Thursday, January 24, 2008

Sick of the COTS acronyms yet?

I reported a story last year on the benefits of using custom-designed electronics over COTS (commercial-off-the-shelf) products. Since Secretary Perry issued that COTS initiative in the 1990s many different acronyms have entered our vocabulary as defense suppliers tried to get a handle on how they and their products fit under COTS.

The intent was to eliminate excessive spending that brought about those infamous $600 toilet seats and $400 hammers. While that has been accomplished it seems we have also tortured our language with excessive acronyms.

When COTS was first introduced, many companies created marketing synonyms such as MOTS (military-off-the-shelf), ROTS (rugged-off-the-shelf), and GOTS (government-off-the-shelf). This was mostly marketing mumbo jumbo and all the terms were basically COTS. Some new terms include MOTS, now called modified-off-the-shelf, NOTS (NATO or niche off-the-shelf), KOTS (kinda-off-the-shelf) and the all encompassing other COTS (custom-off-the-shelf).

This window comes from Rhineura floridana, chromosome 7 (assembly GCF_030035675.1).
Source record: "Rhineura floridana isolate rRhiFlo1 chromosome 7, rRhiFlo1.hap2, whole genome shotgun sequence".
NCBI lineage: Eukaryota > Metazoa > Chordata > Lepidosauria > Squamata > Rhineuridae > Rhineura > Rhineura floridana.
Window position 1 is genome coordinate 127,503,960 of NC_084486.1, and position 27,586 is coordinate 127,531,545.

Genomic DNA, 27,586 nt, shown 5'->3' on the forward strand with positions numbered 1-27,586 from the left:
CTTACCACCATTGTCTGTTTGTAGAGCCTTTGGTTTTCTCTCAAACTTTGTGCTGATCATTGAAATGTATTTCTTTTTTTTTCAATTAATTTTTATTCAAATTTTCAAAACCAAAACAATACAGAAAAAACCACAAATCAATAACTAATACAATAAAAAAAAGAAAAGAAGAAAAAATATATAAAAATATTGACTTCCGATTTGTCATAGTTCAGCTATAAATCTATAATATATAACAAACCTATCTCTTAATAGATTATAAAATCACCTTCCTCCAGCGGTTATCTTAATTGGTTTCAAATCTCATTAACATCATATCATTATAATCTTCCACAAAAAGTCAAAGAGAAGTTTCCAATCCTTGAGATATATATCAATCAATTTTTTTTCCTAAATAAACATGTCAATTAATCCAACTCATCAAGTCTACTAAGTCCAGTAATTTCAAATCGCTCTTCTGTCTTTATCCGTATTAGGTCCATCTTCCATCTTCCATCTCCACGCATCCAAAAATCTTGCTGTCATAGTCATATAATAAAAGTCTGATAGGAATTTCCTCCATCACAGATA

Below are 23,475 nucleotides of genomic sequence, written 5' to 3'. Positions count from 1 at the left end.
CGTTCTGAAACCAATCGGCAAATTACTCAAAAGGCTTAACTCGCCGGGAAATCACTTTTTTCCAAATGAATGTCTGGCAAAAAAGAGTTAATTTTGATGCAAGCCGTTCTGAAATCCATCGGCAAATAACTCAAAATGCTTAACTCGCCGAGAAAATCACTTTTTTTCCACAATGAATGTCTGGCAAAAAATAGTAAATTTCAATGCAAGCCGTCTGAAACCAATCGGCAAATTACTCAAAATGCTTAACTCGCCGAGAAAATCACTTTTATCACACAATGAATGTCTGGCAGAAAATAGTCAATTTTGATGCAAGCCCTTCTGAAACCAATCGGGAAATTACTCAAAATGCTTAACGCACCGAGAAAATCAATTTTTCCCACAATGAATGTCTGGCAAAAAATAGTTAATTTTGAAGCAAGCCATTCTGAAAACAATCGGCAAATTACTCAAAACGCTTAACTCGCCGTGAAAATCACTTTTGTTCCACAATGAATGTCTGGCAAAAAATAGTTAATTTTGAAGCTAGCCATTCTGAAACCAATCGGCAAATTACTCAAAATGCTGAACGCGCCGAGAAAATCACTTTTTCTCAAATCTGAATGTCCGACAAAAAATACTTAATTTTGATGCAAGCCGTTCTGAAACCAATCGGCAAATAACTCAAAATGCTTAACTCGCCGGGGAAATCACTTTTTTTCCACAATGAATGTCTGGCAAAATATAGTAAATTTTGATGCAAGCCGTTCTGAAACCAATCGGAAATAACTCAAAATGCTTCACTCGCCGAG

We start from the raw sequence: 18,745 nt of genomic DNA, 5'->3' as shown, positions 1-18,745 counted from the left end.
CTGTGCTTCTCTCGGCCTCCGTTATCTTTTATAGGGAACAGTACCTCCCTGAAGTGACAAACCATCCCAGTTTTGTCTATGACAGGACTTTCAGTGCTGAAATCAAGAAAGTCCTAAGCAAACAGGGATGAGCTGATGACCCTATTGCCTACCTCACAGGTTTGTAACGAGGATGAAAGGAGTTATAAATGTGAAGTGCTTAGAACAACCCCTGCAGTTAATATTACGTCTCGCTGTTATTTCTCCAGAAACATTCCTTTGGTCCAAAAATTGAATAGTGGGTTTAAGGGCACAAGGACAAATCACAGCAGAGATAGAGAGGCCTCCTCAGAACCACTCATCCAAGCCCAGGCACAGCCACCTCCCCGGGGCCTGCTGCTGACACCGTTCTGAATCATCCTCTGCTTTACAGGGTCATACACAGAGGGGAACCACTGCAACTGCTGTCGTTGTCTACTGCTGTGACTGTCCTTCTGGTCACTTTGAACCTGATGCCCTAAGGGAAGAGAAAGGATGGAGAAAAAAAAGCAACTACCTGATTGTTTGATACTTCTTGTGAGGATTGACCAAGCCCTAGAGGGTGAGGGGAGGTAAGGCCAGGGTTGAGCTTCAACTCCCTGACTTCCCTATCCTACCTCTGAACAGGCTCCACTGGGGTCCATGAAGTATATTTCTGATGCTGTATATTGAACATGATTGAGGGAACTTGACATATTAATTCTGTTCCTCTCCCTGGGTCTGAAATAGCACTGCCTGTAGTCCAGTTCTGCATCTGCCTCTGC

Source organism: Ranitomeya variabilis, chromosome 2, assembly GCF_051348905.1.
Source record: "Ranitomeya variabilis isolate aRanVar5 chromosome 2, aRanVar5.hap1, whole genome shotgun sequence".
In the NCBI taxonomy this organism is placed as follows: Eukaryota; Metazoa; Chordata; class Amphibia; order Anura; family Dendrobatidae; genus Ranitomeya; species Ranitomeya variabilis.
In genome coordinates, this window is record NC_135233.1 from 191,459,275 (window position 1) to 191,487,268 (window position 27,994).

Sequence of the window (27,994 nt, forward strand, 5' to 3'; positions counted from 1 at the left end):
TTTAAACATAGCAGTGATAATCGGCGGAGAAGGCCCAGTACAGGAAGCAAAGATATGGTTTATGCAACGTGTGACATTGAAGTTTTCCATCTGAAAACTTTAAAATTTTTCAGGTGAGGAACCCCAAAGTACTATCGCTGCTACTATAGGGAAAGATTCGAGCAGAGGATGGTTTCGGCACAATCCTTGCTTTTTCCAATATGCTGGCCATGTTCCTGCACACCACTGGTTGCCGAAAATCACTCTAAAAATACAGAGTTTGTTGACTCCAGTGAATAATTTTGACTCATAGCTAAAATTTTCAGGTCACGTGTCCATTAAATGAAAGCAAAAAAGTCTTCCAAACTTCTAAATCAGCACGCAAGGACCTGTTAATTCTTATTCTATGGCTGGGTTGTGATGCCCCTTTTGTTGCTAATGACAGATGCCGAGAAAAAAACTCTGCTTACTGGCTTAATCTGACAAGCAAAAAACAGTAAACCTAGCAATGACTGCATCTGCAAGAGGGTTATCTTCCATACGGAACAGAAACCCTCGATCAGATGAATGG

Many COTS vendors say that their customers typically choose a product from parts list and ask for it to be tweaked for their specific application. This is where the term custom off-the-shelf is coming from. Another way to describe it would be value-added COTS.

Basically everyone has a different definition of COTS from the military program manager all the way down to the component vendor. Maybe it is as one defense supplier says, "COTS is whatever my customer says it is."

What I'd like to know is how do you define COTS?

Is there an acronym I missed in my research?

Is it possible to write an entire paragraph entirely with military acronyms?

I dare you to try.

-John McHale


  1. This is interesting. Who originated the term KOTS (Kinda Off-The-Shelf). NOt that it is original, but I used this in a presentation 2 years ago unaware that it was a defined term. Just curious.

    Keld Petersen

  2. John, you dared us to write an entire paragraph entirely with military acroynms. My boss claims to have heard such a sentence during a meeting but the closest I can find is extracted from meeting minutes stating as an action that "SM47 now TEMO. Copy of UFR to be sent to FINS2b". The odd semblence of English crept it but nevertheless totally non-sensical to the uninitiated! Who needs encryption?